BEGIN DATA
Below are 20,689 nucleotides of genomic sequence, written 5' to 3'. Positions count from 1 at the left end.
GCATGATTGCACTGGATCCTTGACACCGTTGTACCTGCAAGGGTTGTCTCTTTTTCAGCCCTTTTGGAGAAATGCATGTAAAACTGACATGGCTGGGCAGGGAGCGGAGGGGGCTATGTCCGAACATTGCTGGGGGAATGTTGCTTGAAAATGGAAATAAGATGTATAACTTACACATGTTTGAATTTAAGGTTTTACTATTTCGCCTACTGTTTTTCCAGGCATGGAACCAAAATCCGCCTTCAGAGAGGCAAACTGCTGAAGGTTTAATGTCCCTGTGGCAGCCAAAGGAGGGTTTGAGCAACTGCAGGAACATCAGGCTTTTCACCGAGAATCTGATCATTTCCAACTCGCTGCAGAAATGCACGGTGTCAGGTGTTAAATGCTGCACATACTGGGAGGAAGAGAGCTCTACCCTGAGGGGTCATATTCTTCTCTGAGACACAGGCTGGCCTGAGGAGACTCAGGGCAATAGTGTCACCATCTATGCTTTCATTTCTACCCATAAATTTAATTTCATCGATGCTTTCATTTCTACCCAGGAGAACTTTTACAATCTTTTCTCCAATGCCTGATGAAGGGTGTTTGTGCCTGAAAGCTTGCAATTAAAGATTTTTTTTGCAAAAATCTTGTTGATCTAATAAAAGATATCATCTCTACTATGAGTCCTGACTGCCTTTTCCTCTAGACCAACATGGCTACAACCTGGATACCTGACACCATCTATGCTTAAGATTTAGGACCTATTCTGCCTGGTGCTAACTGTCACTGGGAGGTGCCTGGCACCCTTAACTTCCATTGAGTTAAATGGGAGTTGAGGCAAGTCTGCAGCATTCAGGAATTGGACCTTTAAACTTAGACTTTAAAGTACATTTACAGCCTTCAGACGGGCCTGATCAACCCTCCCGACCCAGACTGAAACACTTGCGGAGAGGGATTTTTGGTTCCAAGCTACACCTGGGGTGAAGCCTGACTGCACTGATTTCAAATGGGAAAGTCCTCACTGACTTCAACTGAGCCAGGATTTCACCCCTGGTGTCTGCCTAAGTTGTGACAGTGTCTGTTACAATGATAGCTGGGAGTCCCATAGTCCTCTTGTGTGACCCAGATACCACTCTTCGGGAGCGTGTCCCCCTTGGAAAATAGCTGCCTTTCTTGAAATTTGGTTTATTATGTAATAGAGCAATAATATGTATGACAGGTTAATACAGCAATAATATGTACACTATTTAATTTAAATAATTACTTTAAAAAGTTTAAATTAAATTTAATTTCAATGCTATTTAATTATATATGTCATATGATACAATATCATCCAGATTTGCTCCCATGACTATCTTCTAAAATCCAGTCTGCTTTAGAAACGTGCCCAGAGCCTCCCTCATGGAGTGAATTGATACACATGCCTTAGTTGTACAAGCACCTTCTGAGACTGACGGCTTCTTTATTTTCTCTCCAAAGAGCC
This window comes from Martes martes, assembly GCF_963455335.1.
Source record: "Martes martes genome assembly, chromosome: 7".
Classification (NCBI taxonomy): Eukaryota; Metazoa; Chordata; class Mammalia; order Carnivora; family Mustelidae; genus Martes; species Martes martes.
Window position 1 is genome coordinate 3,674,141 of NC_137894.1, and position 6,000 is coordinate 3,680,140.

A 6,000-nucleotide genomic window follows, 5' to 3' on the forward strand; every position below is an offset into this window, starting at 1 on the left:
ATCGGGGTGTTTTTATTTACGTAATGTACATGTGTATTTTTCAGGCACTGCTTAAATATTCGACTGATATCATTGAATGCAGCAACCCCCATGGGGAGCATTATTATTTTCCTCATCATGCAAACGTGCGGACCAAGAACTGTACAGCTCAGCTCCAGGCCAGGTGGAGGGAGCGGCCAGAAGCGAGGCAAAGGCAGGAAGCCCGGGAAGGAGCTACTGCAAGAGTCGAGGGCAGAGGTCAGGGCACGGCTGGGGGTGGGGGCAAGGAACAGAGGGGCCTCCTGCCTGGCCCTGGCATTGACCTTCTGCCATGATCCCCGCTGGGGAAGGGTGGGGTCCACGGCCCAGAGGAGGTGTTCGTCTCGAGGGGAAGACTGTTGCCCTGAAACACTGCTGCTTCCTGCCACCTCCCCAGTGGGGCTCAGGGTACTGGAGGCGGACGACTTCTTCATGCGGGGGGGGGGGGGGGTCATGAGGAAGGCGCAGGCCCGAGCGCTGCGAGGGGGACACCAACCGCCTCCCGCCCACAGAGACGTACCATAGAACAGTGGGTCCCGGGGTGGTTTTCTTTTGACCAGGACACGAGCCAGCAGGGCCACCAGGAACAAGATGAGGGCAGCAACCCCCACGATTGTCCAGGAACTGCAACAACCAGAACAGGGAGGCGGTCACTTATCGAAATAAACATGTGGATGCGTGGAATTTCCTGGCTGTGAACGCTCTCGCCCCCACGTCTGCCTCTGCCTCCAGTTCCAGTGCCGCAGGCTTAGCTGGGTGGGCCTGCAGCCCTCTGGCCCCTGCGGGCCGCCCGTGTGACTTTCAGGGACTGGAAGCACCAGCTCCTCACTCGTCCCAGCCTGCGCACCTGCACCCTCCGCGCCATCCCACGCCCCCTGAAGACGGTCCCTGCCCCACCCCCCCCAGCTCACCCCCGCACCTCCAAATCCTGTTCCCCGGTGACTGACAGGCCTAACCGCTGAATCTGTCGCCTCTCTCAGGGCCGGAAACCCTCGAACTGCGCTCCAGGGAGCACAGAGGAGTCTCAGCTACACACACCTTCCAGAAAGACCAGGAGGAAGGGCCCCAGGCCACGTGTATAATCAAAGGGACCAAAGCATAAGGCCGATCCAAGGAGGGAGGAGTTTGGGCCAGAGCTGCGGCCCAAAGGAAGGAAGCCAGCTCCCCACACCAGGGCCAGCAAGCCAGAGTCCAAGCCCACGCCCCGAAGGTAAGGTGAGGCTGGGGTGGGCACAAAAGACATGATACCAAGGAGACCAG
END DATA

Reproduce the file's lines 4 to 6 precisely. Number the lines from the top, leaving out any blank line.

Source record: "Martes martes genome assembly, chromosome: 7".
Classification (NCBI taxonomy): Eukaryota; Metazoa; Chordata; class Mammalia; order Carnivora; family Mustelidae; genus Martes; species Martes martes.
Window position 1 is genome coordinate 3,674,141 of NC_137894.1, and position 6,000 is coordinate 3,680,140.